An improvement shot of the Brahminy Kite from what I managed to take during the last visit. In fact, I think it is the same individual because it was in the same area and just as confiding.

It was certainly a hot and sunny day and I could see that I was not the only one affected by the heat. This Collared Kingfisher taking shelter deep inside the mangroves couldn't agree with me more.

A male Oriental Magpie Robin proclaiming his territory with his tantalizing song from an exposed perch.

The highlight of the trip was undoubtedly this pair of Lesser Adjutant Storks foraging along the vast expanse of mudflats. With no possible way of getting any closer to these majestic birds, I was just happy to be given the opportunity to observe them and take a few record shots from this distance.

Sunday, 29 January 2012

Nearly a triple dip out (26/01/2012)

Dave and Hakim came back from a 2-day birding trip to Perlis and made some very exciting discoveries at the Chuping Sugarcane Plantation. From Dave’s blog, there were three would be lifers for me – Citrine Wagtail (1st record for Malaysia), Eurasian Wryneck (3rd record) and Thick-billed Warbler (very rare migrant). So, as soon as we found some free time from the ongoing Lunar New Year festivity, our group of 5 made a bee line to the warm sunny skies and open areas of the locality.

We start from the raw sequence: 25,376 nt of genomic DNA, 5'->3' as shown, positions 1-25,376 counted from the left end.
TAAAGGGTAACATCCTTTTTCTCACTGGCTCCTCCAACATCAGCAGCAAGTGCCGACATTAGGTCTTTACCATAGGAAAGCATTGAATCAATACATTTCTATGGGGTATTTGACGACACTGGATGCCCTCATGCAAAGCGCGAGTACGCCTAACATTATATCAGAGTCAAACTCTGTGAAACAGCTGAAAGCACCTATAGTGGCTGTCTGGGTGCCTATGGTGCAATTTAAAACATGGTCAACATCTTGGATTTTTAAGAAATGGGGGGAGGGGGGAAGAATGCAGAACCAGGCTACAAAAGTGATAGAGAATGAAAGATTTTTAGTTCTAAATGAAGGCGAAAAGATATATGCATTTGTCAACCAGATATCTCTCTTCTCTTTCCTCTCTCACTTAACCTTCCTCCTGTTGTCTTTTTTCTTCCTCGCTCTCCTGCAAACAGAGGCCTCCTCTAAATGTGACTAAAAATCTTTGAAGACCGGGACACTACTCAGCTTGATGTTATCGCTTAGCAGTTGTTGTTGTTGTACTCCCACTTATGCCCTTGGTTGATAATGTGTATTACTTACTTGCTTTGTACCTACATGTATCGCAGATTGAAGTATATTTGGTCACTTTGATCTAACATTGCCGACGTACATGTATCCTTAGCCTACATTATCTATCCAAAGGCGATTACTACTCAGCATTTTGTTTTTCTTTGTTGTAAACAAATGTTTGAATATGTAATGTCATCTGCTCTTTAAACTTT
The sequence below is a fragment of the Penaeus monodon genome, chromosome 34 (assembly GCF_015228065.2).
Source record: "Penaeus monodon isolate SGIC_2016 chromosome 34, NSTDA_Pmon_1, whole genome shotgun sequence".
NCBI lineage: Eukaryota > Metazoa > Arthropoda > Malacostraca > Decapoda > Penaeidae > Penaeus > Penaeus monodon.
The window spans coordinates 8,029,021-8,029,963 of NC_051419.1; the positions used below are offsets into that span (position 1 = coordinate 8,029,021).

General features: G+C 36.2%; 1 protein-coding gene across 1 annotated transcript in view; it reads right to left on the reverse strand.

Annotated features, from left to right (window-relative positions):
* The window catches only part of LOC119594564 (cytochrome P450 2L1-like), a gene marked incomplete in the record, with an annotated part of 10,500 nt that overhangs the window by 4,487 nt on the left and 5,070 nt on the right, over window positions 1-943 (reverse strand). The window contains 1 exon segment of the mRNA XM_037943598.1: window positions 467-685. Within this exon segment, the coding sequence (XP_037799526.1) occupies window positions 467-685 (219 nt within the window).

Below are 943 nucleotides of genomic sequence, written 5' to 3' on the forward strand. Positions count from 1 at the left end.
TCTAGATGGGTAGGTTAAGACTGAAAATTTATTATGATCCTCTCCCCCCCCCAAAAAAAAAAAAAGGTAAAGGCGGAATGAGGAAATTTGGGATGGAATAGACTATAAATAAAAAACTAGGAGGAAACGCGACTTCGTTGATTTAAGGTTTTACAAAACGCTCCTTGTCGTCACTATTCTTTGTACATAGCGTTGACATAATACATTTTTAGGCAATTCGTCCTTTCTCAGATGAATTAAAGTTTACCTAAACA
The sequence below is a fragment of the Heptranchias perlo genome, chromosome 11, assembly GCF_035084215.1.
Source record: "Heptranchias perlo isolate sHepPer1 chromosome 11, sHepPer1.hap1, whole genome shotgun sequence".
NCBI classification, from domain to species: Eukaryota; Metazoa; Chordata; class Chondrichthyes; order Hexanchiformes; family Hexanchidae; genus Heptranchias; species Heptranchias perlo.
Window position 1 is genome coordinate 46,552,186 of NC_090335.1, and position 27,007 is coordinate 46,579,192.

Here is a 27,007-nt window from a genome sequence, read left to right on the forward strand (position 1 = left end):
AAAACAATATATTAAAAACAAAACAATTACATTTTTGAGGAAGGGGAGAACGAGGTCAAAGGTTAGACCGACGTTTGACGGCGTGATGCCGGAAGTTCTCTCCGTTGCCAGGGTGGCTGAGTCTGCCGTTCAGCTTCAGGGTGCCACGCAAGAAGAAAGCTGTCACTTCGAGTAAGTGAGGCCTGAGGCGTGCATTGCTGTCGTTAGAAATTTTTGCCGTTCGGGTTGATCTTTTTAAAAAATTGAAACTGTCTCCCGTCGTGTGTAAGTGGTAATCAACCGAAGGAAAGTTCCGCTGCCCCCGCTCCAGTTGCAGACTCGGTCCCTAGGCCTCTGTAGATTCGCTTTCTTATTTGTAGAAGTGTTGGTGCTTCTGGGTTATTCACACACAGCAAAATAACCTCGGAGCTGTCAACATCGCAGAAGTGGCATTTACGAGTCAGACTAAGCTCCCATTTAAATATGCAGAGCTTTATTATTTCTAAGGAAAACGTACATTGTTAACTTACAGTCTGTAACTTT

Unfortunately, we did not get to enjoy the good fortune and luck of the earlier group and things were pretty slow. We even bumped into a few more birding groups at the locality – undoubtedly influenced by Dave’s post of those rare birds. The Plain-backed Sparrows were among the few notable species that kept us occupied during our morning session at this locality.